While defendant’s confession was suppressed for a Miranda violation, his consent to search was still valid because his will was not overborne. United States v. Woodland, 2018 U.S. Dist. LEXIS 319 (D. Md. Jan. 2, 2018):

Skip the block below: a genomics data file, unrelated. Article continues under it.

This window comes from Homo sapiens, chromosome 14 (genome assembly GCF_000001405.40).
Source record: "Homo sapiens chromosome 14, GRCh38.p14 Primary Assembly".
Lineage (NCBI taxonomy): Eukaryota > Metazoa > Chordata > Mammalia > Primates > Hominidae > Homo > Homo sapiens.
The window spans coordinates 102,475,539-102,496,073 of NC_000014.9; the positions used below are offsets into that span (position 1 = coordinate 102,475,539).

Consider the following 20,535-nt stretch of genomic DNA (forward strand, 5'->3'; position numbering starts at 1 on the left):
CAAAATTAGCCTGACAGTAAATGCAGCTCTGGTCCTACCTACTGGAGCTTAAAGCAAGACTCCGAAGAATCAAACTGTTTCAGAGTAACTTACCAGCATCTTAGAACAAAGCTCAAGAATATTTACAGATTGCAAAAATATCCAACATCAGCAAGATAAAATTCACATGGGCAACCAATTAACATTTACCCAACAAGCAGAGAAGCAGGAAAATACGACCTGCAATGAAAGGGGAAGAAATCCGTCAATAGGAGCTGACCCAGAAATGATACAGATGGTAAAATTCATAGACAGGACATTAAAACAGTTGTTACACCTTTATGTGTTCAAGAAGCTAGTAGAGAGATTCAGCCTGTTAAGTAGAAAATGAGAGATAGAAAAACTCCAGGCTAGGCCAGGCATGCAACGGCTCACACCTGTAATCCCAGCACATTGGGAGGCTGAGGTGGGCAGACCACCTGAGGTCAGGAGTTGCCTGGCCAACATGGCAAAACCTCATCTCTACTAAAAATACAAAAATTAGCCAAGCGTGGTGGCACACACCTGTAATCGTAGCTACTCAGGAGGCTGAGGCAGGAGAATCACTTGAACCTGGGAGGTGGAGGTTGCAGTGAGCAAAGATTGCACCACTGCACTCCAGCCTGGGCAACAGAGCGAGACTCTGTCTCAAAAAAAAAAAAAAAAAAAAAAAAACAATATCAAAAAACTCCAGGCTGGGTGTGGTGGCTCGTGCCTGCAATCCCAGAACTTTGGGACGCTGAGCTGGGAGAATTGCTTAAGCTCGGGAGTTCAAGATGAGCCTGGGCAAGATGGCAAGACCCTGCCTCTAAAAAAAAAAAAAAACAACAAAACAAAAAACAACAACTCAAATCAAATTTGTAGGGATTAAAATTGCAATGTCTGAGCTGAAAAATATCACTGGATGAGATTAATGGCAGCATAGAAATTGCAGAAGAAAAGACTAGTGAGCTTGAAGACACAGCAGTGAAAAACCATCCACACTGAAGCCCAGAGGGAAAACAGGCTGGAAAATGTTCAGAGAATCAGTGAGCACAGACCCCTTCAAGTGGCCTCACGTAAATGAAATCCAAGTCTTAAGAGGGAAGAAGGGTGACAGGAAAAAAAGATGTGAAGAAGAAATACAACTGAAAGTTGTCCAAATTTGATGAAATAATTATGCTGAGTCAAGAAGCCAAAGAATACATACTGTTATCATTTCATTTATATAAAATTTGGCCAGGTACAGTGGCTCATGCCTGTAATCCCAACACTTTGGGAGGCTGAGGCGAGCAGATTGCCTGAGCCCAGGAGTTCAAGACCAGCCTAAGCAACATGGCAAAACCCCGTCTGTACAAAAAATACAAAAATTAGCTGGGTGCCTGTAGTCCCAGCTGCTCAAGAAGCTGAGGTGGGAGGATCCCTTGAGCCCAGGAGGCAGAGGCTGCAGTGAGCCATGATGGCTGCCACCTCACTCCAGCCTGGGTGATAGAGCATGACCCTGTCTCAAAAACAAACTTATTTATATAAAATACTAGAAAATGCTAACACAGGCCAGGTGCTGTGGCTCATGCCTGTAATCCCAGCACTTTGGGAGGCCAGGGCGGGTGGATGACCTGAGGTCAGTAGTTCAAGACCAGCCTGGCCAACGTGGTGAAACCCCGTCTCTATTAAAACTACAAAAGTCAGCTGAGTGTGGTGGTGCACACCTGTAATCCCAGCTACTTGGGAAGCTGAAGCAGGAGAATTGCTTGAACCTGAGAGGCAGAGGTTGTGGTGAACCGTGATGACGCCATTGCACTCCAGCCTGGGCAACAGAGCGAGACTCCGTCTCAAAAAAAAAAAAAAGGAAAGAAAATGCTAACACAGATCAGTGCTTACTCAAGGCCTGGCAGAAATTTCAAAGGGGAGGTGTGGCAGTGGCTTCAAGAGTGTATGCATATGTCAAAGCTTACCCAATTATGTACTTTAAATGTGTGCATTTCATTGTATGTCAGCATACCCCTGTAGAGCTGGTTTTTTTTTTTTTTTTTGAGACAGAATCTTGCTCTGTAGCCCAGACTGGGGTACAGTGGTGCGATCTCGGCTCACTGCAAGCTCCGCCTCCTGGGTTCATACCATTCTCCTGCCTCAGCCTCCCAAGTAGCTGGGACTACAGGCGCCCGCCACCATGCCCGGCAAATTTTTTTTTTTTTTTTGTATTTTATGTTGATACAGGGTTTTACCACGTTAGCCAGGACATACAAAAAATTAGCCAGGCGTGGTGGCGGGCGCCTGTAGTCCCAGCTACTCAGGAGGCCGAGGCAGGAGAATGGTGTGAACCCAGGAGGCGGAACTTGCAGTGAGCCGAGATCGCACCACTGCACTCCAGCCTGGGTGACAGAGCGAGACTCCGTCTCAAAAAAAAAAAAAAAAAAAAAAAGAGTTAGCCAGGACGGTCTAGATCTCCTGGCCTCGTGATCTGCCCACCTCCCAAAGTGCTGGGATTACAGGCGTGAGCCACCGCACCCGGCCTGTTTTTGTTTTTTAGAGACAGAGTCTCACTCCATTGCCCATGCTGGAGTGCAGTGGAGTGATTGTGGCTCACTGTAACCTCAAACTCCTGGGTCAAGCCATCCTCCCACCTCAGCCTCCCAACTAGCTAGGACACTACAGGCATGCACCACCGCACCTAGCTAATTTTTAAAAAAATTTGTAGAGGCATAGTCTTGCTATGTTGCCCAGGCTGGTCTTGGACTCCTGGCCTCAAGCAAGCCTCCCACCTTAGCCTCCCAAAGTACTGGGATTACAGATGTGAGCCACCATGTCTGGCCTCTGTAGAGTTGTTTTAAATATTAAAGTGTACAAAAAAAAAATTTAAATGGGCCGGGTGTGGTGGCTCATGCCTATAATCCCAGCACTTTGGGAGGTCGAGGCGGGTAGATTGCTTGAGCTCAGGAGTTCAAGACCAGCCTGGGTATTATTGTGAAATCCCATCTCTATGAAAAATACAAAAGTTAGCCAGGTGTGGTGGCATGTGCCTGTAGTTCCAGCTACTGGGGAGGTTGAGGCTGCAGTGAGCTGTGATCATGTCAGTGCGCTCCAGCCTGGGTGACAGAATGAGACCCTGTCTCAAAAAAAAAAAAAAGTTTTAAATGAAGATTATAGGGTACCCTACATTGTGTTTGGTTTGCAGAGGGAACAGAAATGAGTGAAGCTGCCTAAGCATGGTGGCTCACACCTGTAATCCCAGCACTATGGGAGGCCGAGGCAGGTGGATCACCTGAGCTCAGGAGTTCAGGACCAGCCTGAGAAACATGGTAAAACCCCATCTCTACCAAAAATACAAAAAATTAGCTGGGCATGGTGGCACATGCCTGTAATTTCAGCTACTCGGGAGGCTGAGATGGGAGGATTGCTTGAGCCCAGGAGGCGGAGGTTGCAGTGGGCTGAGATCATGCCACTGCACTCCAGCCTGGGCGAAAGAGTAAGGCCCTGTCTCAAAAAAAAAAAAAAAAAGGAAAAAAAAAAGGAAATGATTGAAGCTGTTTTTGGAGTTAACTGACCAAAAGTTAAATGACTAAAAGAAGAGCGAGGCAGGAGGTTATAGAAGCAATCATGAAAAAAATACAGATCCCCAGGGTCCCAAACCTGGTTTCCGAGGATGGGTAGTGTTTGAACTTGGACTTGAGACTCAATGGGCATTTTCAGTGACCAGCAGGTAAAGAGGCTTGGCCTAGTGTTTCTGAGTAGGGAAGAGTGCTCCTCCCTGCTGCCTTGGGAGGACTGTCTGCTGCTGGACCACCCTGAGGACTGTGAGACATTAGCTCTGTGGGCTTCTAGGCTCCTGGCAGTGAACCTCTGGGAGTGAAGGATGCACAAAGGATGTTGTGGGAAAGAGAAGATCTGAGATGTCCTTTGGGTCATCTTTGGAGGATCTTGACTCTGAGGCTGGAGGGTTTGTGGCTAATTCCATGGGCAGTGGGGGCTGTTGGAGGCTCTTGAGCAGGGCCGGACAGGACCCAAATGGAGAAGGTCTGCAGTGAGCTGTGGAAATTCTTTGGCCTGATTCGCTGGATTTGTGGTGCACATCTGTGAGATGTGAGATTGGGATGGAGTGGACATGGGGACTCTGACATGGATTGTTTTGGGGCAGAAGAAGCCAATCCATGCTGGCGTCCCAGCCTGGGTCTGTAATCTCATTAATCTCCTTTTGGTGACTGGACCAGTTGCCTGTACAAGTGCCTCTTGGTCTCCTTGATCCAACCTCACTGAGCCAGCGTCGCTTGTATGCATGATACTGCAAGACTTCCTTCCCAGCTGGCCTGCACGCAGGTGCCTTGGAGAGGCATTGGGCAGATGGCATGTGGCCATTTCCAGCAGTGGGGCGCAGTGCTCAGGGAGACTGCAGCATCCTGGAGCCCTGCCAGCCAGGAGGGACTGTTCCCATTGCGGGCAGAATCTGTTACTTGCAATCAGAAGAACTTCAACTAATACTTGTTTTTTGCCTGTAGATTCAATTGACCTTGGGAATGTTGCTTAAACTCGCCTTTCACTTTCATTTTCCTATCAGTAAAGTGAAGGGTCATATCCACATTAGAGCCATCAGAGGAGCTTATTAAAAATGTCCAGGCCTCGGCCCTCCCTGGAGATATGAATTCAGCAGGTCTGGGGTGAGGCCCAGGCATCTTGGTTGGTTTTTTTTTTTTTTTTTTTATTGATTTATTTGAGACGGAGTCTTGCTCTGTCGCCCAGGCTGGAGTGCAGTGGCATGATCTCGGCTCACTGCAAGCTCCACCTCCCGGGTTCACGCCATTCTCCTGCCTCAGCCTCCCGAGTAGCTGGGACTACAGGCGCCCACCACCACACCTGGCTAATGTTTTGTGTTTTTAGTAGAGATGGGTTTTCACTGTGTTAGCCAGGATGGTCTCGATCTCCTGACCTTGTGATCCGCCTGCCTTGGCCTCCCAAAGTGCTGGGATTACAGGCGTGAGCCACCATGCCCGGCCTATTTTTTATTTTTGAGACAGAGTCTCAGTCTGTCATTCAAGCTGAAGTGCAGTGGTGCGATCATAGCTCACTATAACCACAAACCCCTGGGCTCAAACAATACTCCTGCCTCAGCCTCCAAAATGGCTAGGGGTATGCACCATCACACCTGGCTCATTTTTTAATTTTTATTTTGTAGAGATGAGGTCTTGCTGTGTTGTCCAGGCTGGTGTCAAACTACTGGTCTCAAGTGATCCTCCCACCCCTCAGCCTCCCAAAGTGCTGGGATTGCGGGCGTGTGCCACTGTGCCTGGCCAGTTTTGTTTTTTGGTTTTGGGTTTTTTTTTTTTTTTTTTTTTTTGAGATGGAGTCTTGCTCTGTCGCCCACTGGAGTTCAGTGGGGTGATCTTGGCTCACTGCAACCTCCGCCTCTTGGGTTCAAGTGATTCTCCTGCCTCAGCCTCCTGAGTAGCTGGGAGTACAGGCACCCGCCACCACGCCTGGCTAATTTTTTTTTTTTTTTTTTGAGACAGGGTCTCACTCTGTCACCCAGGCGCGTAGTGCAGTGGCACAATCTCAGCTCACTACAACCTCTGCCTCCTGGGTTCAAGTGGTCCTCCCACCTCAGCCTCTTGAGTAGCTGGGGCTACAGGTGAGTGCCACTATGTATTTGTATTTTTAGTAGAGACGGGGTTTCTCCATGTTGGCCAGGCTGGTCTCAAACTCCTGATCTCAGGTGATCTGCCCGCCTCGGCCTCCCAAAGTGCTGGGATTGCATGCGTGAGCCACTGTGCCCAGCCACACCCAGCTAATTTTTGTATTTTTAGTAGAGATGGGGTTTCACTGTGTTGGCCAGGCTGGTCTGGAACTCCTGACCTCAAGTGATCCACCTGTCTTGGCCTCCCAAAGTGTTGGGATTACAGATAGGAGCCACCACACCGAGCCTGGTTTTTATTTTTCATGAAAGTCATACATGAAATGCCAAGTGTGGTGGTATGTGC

An interrogation of an individual suspected of serious criminal activity will often consist of something other than a polite exchange of questions and answers. Law enforcement is also not obligated to identify and use the location that would be most appealing to the subject of the interrogation or to provide the subject with every accommodation that the subject might desire. But when the environment in which the interrogation is conducted becomes one in which a reasonable person would not believe that he could terminate the interrogation and leave, the subject must be advised of his rights pursuant to Miranda v. Arizona, 384 U.S. 436 (1966). Here, law enforcement interrogated the Defendant for over two hours, in an area of the Westlake Post Office they controlled, confronted him with evidence of his guilt, interrupted him frequently using an increasingly hostile tone when he denied the allegations, repeatedly threatened him with a lengthy prison sentence, and accompanied and continued recording him during his “break.” Although the Court finds that the consent that Defendant gave to search his phone was voluntary, because the Court finds that the Defendant was in custody for purposes of Miranda and he was not advised of his Miranda rights, the statements made by the Defendant during the interrogation will be suppressed.